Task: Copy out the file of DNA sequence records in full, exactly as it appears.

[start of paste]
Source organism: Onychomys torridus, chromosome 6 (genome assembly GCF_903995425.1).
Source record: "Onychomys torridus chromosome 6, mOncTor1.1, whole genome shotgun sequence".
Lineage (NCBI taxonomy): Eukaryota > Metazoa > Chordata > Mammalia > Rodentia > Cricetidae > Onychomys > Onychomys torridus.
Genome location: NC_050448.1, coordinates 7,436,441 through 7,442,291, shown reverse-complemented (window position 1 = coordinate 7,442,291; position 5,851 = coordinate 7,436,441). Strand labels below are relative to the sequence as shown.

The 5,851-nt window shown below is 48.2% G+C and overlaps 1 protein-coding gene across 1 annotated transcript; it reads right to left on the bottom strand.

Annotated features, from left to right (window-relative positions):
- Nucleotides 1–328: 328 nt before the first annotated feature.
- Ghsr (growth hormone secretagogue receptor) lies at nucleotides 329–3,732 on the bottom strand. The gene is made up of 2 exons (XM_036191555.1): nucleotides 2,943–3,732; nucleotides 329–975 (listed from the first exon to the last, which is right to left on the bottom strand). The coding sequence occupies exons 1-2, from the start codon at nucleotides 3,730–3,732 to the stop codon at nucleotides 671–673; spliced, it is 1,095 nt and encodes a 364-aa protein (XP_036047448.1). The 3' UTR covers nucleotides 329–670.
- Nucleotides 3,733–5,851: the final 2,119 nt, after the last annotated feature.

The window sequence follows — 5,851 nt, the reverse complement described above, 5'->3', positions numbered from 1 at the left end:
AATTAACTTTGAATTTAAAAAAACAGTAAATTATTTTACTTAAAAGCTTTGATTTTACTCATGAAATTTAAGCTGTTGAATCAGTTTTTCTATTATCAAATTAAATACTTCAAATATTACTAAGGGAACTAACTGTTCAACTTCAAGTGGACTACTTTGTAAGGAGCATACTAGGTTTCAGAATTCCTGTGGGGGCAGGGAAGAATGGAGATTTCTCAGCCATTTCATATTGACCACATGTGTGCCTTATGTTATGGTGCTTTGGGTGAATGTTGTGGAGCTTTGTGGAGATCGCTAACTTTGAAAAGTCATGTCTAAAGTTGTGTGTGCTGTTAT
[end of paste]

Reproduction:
Source organism: Onychomys torridus, chromosome 6 (genome assembly GCF_903995425.1).
Source record: "Onychomys torridus chromosome 6, mOncTor1.1, whole genome shotgun sequence".
Lineage (NCBI taxonomy): Eukaryota > Metazoa > Chordata > Mammalia > Rodentia > Cricetidae > Onychomys > Onychomys torridus.
Genome location: NC_050448.1, coordinates 7,436,441 through 7,442,291, shown reverse-complemented (window position 1 = coordinate 7,442,291; position 5,851 = coordinate 7,436,441). Strand labels below are relative to the sequence as shown.

The 5,851-nt window shown below is 48.2% G+C and overlaps 1 protein-coding gene across 1 annotated transcript; it reads right to left on the bottom strand.

Annotated features, from left to right (window-relative positions):
- Nucleotides 1–328: 328 nt before the first annotated feature.
- Ghsr (growth hormone secretagogue receptor) lies at nucleotides 329–3,732 on the bottom strand. The gene is made up of 2 exons (XM_036191555.1): nucleotides 2,943–3,732; nucleotides 329–975 (listed from the first exon to the last, which is right to left on the bottom strand). The coding sequence occupies exons 1-2, from the start codon at nucleotides 3,730–3,732 to the stop codon at nucleotides 671–673; spliced, it is 1,095 nt and encodes a 364-aa protein (XP_036047448.1). The 3' UTR covers nucleotides 329–670.
- Nucleotides 3,733–5,851: the final 2,119 nt, after the last annotated feature.

The window sequence follows — 5,851 nt, the reverse complement described above, 5'->3', positions numbered from 1 at the left end:
AATTAACTTTGAATTTAAAAAAACAGTAAATTATTTTACTTAAAAGCTTTGATTTTACTCATGAAATTTAAGCTGTTGAATCAGTTTTTCTATTATCAAATTAAATACTTCAAATATTACTAAGGGAACTAACTGTTCAACTTCAAGTGGACTACTTTGTAAGGAGCATACTAGGTTTCAGAATTCCTGTGGGGGCAGGGAAGAATGGAGATTTCTCAGCCATTTCATATTGACCACATGTGTGCCTTATGTTATGGTGCTTTGGGTGAATGTTGTGGAGCTTTGTGGAGATCGCTAACTTTGAAAAGTCATGTCTAAAGTTGTGTGTGCTGTTAT